On June 30, 2014, same-sex domestic partnerships registered with the Washington Secretary of State will automatically convert to lawful marriages, unless one of the partners is age 62 or older, or the domestic partners have...more

Equal Tax Treatment for Same-Sex Couples in the Wake of Recent Supreme Court Ruling and IRS Guidance

Same-sex marriages now are being recognized under federal tax law for the first time. In June 2013, the Supreme Court released its decision in United States v. Windsor, 530 U.S. 12 (2013), declaring Section 3 of the federal...more

New IRS Guidance on Same-Sex Spouses and Cafeteria Plans

Action by December 31st Required for Safe Harbor - Yesterday, the IRS issued specific guidance on how employers can address issues arising from the change in tax treatment for same-sex spouses under cafeteria plans. ...more

New California Law Affects State Taxation of Employer Tax Gross-Ups for Domestic Partners

The California state legislature recently enacted a law that may affect the taxation of benefits an employer provides to same-sex domestic partners in the state. California AB 362 excludes from gross income for California...more

IRS Guidance On Same-Sex Marriage: Employee Benefit Considerations

In response to the Supreme Court decision in United States v. Windsor, 133 S. Ct. 2675 (2013), the Internal Revenue Service issued Revenue Ruling 2013-17 (Ruling) on August 29, 2013, in which the IRS set forth the following...more

Revenue Ruling Confirms that IRS Will Recognize Same-Sex Marriages, But Not Civil Unions or Registered Domestic Partnerships

The recent U.S. Supreme Court decision inUnited States v. Windsor overturning Section 3 of the Defense of Marriage Act (DOMA) raised several questions regarding the federal tax treatment of same-sex couples. (See Holland &...more

The Supreme Court Said We're Married … Now What?

We recently sent an E-Alert on what the recent Supreme Court same-sex marriage decisions mean for employers, but what do those decisions mean for the couples themselves in terms of employer and tax benefits?...more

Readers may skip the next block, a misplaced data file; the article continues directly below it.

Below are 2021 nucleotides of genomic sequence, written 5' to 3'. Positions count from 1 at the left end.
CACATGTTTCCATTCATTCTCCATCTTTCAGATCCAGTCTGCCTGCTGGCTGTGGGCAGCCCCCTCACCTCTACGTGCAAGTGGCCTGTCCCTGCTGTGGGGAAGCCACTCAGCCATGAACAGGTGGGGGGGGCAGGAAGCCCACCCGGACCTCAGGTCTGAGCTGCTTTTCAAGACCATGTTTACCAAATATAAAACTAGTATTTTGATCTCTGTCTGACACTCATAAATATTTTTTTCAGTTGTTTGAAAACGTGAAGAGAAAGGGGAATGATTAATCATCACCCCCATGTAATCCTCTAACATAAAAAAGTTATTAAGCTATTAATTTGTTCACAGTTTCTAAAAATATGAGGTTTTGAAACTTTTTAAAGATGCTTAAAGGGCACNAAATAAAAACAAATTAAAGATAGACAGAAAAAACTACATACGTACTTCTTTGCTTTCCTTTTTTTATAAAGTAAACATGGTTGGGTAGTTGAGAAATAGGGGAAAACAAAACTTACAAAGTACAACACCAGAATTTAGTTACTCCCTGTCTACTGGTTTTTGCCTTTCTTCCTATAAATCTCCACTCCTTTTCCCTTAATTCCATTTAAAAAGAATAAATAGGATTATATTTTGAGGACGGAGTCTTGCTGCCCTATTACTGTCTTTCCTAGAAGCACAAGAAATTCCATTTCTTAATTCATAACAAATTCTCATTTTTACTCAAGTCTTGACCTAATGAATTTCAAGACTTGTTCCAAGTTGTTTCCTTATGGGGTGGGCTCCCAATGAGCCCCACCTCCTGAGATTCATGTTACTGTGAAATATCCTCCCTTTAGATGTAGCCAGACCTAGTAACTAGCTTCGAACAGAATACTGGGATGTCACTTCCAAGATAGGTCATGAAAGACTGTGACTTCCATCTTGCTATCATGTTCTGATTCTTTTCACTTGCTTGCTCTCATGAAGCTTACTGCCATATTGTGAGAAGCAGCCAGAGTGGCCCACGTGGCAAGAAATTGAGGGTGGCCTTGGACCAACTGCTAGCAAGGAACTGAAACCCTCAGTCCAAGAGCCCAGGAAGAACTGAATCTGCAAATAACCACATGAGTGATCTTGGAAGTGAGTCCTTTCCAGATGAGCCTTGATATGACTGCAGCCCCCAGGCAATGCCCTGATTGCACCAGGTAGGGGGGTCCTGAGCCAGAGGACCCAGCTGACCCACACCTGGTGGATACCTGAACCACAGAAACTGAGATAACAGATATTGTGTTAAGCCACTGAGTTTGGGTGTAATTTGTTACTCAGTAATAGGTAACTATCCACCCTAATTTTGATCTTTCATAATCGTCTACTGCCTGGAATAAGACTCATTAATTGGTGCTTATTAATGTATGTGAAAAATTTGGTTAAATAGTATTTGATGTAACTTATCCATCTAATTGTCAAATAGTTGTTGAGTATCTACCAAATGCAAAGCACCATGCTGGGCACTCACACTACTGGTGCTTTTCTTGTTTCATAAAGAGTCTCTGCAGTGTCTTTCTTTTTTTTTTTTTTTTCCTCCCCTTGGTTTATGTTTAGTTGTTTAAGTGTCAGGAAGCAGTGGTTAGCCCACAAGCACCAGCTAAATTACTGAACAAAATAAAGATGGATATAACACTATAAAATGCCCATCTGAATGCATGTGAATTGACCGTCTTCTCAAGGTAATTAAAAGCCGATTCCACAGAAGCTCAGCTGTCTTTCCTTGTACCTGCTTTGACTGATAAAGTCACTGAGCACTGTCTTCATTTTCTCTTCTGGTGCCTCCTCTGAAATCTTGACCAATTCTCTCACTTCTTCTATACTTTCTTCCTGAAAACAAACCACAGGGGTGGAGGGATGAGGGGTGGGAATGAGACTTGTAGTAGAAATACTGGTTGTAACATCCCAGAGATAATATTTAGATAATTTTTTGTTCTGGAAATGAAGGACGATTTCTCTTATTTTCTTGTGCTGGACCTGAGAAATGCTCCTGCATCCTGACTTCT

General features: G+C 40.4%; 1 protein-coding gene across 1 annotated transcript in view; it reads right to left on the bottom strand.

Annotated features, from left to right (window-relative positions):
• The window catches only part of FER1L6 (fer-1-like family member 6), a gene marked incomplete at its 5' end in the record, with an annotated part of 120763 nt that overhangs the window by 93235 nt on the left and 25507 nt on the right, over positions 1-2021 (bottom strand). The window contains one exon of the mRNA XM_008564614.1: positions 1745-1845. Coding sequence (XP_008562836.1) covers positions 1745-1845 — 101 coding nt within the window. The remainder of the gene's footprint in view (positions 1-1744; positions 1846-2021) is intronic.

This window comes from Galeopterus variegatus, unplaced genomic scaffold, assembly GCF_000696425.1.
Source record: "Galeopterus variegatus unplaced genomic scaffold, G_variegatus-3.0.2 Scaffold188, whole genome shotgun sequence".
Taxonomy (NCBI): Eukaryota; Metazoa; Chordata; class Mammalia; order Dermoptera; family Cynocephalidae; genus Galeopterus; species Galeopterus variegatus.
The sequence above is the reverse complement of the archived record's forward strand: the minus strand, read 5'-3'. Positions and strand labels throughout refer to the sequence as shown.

United States State Department Announces Visas for Same-Sex Spouses Are Now Available

On June 26, 2013, the Supreme Court found Section 3 of the Defense of Marriage Act (DOMA) unconstitutional, and we reported in our client alert of July 12, 2013 on implementation of the decision by United States Citizenship...more

U.S. v. Windsor

Last month, the Supreme Court declared unconstitutional the Defense of Marriage Act's requirement that only opposite-sex marriages may be recognized for federal law purposes. The Court's decision became effective July 21,...more

The Supreme Court’s DOMA Decision: What Does it Mean for Employee Benefit Plans?

On June 26, 2013, in U.S. v. Windsor, the United States Supreme Court struck down the portion of the Defense of Marriage Act (“DOMA”) that defined marriage as a legal union between one man and one woman. This decision will...more

Q&A on Employee Benefits After the Supreme Court’s Ruling that DOMA is Unconstitutional

The US Supreme Court has ruled that Section 3 of the Defense of Marriage Act (DOMA), which defined marriage for federal law purposes to mean opposite-sex marriage, is unconstitutional (United States v. Windsor, 2013 WL...more

Ramifications of the Overturning of DOMA on Employee Benefit Plans

On June 26, 2013, the United States Supreme Court overturned Section 3 of the Defense of Marriage Act (“DOMA”), which required the federal government to deny married same-sex couples the rights and benefits provided to...more

Same-Sex Marriages and Employee Leave Entitlement After Windsor

In Windsor v. United States, No. 12-307 (June 26, 2013), the Supreme Court ruled that the section of the Defense of Marriage Act (DOMA) that required federal laws to ignore same-sex marriages that are legally entered into...more

DOMA And Immigration: Practical Implications Of The Supreme Court’s Decision

On June 26, 2013, the Supreme Court of the United States issued its decision in United States v. Windsor. ...more